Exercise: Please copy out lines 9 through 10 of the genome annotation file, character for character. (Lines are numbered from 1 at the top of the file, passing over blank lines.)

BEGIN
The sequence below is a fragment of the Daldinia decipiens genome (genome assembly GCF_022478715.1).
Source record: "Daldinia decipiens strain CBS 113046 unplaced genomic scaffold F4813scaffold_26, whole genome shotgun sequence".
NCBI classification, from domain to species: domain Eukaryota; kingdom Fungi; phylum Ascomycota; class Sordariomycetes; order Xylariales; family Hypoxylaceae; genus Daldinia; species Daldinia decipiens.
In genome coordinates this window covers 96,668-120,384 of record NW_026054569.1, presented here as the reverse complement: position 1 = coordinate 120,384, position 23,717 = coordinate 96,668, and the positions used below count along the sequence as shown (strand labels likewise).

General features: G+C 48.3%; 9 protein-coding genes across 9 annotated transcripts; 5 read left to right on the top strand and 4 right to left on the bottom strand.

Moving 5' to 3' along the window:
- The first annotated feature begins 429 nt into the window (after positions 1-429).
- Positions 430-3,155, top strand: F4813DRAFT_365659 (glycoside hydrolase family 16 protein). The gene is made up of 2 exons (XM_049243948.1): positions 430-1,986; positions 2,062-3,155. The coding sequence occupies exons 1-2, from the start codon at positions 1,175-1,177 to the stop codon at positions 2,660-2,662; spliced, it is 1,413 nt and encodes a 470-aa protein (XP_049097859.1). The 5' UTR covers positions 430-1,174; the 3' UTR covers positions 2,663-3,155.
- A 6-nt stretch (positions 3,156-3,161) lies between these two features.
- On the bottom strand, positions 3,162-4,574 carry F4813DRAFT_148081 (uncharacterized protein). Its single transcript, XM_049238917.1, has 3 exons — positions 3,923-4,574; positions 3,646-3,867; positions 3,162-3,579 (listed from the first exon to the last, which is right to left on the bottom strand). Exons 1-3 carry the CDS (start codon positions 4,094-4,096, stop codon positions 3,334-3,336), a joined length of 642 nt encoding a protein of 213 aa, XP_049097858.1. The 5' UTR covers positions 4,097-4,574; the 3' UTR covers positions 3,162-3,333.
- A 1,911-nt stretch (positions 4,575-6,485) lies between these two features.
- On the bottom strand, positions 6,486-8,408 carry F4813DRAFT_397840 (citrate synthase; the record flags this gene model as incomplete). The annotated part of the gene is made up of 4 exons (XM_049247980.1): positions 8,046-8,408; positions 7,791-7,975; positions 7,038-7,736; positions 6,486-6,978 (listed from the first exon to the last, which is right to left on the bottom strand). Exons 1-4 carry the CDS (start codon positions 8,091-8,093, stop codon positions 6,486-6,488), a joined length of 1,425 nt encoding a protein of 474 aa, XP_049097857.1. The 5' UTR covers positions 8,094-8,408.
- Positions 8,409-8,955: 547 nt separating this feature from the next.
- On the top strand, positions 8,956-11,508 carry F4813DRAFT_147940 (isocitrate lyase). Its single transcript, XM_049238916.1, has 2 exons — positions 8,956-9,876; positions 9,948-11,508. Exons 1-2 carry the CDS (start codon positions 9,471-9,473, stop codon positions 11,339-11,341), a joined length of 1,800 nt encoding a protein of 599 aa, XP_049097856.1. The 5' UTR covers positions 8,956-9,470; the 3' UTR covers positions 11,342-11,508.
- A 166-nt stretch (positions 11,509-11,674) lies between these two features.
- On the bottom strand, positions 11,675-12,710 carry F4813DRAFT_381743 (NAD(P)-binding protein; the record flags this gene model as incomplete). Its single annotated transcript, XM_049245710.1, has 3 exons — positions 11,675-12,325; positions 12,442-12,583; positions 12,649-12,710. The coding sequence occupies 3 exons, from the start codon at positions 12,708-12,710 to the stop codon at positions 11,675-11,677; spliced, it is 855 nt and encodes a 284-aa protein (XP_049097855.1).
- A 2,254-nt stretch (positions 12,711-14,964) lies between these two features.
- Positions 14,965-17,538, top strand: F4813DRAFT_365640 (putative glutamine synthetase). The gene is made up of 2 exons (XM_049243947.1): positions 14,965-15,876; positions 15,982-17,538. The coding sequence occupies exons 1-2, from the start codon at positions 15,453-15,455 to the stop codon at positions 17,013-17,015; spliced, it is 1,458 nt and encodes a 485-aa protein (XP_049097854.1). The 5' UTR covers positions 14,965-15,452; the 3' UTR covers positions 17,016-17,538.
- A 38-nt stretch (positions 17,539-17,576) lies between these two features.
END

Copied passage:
- A 6-nt stretch (positions 3,156-3,161) lies between these two features.
- On the bottom strand, positions 3,162-4,574 carry F4813DRAFT_148081 (uncharacterized protein). Its single transcript, XM_049238917.1, has 3 exons — positions 3,923-4,574; positions 3,646-3,867; positions 3,162-3,579 (listed from the first exon to the last, which is right to left on the bottom strand). Exons 1-3 carry the CDS (start codon positions 4,094-4,096, stop codon positions 3,334-3,336), a joined length of 642 nt encoding a protein of 213 aa, XP_049097858.1. The 5' UTR covers positions 4,097-4,574; the 3' UTR covers positions 3,162-3,333.